Most verbs only change a bit to show different tenses or to match different subjects. But “to be” verbs are unique—each one has its own special forms.

Let’s look at the present tense forms:

  • I am happy.
  • You are kind.
  • He/She/It is tall.
  • We are friends.
  • They are late.

See how “to be” changes from am to are to is? No other verb does this!

This is why “to be” verbs are called “irregular verbs.”

In the past tense, we have two forms:

  • I/He/She/It was here yesterday.
  • You/We/They were here yesterday.

And in other forms:

  • Infinitive: to be (I want to be a pilot.)
  • Present participle: being (He is being honest.)
  • Past participle: been (She has been to Paris.)

Each form serves a specific purpose, helping us express time, person, and number accurately.

“To Be” in Questions and Negatives

“To be” verbs also make it super easy to form questions and negative statements in English.

Unlike other verbs that need helper words like “do” or “does,” “to be” verbs can do the job on their own.

For questions, we simply move the “to be” verb to the beginning of the sentence:

  • Statement: She is happy.
  • Question: Is she happy?


  • You are ready. → Are you ready?
  • They were late. → Were they late?

For negatives, we just add “not” after the “to be” verb:

  • Statement: I am tired.
  • Negative: I am not tired.

Other examples:

  • He is smart. → He is not smart.
  • We were busy. → We were not busy.

This simplicity makes “to be” verbs incredibly useful for asking questions and making denials or contradictions.

Contractions with “To Be”

In everyday speech and informal writing, we often shorten “to be” verbs by combining them with pronouns or with “not.”

These shortened forms are called contractions. They make our language faster and more fluid.

Common contractions with pronouns:

  • I am → I’m
  • You are → You’re
  • He is → He’s
  • She is → She’s
  • It is → It’s
  • We are → We’re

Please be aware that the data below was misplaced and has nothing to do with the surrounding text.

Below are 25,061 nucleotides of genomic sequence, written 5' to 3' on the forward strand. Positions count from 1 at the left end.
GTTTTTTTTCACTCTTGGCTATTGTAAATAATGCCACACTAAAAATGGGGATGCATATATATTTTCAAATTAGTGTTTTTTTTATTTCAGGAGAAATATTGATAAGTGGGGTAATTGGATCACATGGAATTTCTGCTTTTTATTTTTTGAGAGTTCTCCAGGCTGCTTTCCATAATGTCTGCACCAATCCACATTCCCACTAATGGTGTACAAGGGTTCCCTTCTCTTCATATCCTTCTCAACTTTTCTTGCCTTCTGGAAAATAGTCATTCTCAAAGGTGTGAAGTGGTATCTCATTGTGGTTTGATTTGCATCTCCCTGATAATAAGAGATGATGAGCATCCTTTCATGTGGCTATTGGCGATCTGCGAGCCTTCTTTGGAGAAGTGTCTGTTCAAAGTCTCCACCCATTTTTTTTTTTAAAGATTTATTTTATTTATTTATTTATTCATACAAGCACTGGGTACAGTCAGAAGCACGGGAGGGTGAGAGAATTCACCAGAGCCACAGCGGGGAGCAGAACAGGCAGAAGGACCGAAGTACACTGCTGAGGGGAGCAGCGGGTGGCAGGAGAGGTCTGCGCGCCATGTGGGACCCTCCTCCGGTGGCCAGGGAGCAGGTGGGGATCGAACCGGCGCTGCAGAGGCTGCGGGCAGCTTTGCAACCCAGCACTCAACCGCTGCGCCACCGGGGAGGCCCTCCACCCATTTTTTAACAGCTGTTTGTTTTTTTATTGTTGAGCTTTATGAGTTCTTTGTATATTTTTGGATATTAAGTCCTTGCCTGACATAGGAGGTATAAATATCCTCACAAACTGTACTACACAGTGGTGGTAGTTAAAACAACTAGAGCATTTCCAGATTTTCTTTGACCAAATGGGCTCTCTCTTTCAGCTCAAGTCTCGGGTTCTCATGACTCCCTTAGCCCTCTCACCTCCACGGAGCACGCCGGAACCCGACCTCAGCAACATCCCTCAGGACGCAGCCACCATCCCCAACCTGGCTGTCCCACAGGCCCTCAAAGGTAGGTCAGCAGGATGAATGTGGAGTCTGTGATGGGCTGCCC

• They are → They’re

Contractions with “not”:

  • is not → isn’t
  • are not → aren’t
  • was not → wasn’t
  • were not → weren’t

For example:

  • “I’m going to the store” is quicker to say than “I am going to the store.”
  • “She isn’t home” flows better than “She is not home.”

These contractions are a big part of natural, conversational English.

“To Be” Verbs in Idioms and Expressions

The simplicity and versatility of “to be” verbs make them perfect for idiomatic expressions.

These are phrases whose meaning can’t be understood just by looking at the individual words.

English has tons of idioms using “to be” verbs.

Here are some popular ones:

  • “I am all ears.” (I’m listening attentively.)
  • “You are what you eat.” (Your health reflects your food choices.)
  • “That is a piece of cake.” (That task is very easy.)
  • “We were born yesterday.” (We’re not naive or easily fooled.)
  • “They are in the same boat.” (They’re in the same difficult situation.)

Each of these expressions uses a “to be” verb to create a vivid, memorable phrase.

These idioms add color and personality to the language.

The Debate Over “To Be” Verbs

Interestingly, some writers and teachers advise using fewer “to be” verbs in your writing.

They argue that overusing these verbs can make your language dull or passive.

For example:

  • Weak: The movie was boring.
  • Stronger: The movie bored me to tears.
  • Weak: She is a fast runner.
  • Stronger: She runs like the wind.

The idea is that replacing “to be” verbs with more descriptive verbs can make your writing more vivid and engaging.